Now some of this has become a reality. If you leave an item in your shopping cart, some online retailers will present you with a discount after a certain period of time. Technology can let retailers scan the web for competitor prices and reduce prices in nanoseconds in order to remain competitive. [Read more...]

Mike Gould, Unplugged

Michael_Gould_RRAn Interview with Robin Lewis

Robin Lewis What do you think about the economy, how do you think it will be for the rest of the year?

Mike Gould I’m cautiously optimistic, but I’m always cautiously optimistic. You know, we’re in a business that if you’re a retailer and you’re not optimistic, you’re not a retailer. It doesn’t work. One of my beliefs, and one that I always tell the Bloomingdale’s team, is that my role is balancing hope and reality.

Where are our opportunities that are driving the business, and what is the reality of the moment? So to me, I think there are some really bright things in the economy right now. But I also think it goes back to the great comment by Charles Swindoll who said, Life is 10% what’s given you; 90% how you want to deal with it.”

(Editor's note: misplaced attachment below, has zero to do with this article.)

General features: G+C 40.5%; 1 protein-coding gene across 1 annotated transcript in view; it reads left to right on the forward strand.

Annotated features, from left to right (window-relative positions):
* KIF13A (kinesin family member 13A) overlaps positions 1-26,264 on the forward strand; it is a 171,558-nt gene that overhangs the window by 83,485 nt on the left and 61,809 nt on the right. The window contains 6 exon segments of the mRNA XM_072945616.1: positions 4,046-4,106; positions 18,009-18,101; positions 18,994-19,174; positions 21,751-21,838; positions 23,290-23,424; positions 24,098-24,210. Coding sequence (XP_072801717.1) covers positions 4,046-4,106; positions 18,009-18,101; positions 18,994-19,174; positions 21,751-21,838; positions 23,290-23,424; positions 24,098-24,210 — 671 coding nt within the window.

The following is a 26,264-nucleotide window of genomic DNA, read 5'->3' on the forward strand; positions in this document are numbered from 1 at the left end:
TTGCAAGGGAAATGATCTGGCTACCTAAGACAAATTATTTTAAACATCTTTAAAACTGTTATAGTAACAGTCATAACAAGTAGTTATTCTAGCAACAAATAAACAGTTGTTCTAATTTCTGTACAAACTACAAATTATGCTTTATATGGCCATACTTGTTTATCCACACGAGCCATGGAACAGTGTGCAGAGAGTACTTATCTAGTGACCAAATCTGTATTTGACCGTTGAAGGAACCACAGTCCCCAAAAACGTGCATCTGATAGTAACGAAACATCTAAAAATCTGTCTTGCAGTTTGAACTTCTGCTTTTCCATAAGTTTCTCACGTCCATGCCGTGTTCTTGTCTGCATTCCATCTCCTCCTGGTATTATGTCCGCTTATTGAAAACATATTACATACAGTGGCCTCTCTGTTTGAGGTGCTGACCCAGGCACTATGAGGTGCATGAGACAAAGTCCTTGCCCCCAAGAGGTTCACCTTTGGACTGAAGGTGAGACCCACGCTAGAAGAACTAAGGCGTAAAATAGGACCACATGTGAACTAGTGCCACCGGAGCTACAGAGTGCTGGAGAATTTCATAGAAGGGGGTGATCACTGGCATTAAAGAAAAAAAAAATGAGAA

For example, let’s take last March. It turns out to be the coldest March we’ve had in, I don’t know how many years, up against the warmest March in 100 years, a year ago. All right, that’s the 10% given us. So do we want to talk about that? Do we want to complain about it? It won’t do us any good. But that’s the 10%. So how you want to deal with it, that’s the 90%. So what do I think? I think there are so many good things out there right now. The Stock Market is obviously, touch wood, in terrific straits. The S&P is at an all-time high. The housing market has had an incredible comeback. Our car sales are at a high point over quite some period of time; so, you have to say there are a lot of good things going on. [Read more...]

The Red, White & Blue – and Green

CottonplanetThe Cotton Incorporated 2013 Environmental Survey reveals that more than 50% of U.S. consumers identify themselves to be “green”. And, although participation in basic household environmentalism has shown only incremental growth, higher income consumers constitute a markedly greater level of engagement. Survey data indicate that personal income and larger economic concerns are changing the ways in which consumers perceive and participate in environmental activities. Several factors, including a significant increase in consumers’ pursuing apparel made in the U.S.A, and apparel made from natural fibers, suggests that these are emerging as new forms of environmental engagement.

“It is clear that consumers are aware and concerned about the environment,” says Kim Kitchings, VP of Corporate Strategies and Program Metrics at Cotton Incorporated, adding that the majority (60%) of survey respondents say that they often think how their actions affect the environment. “What is less clear to them is the cost of making a difference.”